Central and East European
Society for Phenomenology

Conference | Paper

The Wounds of War and the Scars of Culture. Simone Weil and René Girard on Sociality of Violence

Paulina Sosnowska

Thursday 2 December 2021

12:10 - 12:50

Zoom 1-3

The philosophical discourses on violence developed in the 20th century can be grasped in two fundamental paradigms: the paradigm of force (Simone Weil) and the paradigm of domination (Horkheimer and Adorno). The paper is a part of a bigger project of reading modern discourses on violence within these two paradigms. This contribution aims at situating the theory of culture by René Girard within the paradigm of violence as immediate force, stemming from Simone Weil’s phenomenological description of force in The Iliad. Simone Weil can be read as a model for modern reflection on violence in different ways: one of them can be the identifying of her interpretation of The Iliad as a starting point for the critique or even the unmasking of blind reifying violence through philosophy of culture: an example of this kind of translation can be found in Girard and his analyses of the figure of the scapegoat and rituals of violence (sanctioned within myth), transferring violence into the sacral sphere.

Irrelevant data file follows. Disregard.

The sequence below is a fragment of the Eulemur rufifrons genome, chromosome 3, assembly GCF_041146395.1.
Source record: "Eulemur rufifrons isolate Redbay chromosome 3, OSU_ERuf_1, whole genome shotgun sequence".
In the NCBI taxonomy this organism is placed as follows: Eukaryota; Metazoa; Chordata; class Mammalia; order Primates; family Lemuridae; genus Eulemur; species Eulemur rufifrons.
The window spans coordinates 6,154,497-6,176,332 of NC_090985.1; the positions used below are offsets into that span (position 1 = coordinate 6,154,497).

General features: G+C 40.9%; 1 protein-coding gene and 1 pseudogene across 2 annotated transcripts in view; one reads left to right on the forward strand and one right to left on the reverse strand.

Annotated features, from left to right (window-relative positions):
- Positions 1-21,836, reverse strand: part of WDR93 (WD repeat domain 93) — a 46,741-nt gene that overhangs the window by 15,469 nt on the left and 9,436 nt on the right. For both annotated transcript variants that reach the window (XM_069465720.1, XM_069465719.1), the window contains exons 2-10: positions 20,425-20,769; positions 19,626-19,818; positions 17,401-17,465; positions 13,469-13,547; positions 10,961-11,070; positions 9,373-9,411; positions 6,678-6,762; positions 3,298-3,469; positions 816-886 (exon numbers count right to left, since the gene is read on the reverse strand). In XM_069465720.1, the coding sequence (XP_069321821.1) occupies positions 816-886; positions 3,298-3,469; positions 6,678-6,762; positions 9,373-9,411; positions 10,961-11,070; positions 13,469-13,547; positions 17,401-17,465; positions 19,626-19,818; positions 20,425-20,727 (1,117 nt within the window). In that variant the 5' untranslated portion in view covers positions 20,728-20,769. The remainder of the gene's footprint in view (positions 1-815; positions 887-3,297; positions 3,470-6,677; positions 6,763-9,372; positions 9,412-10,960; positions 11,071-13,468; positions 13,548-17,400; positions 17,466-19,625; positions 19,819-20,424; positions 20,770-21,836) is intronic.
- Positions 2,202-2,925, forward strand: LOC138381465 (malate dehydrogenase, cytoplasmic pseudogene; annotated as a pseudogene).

The pivotal point of comparison is the concept of kydos, “the triumphant fascination of superior violence,” developed by Girard in Violence and the Sacred. The Greek term, which connects violence understood in the mode of immediate force with the magical and sacral dimension, serves as a key concept for the comparison of the two thinkers’ conceptualization of force. It allows an interpretation of the conceptual tenets of Girardian theory, such as unanimity, symmetry, mimesis, and myth in the light of key concepts of Weil, such as reification, symmetry, unawareness, and the blind mechanism of force. It also allows us to point out the discrepancies between the two conceptualizations (above all, the tensions between the rationality and the irrationality of violence), and to grasp Girard’s theory as a philosophical commentary to Weil’s insights. This is going to fill a spot on the map of modern discourses on violence.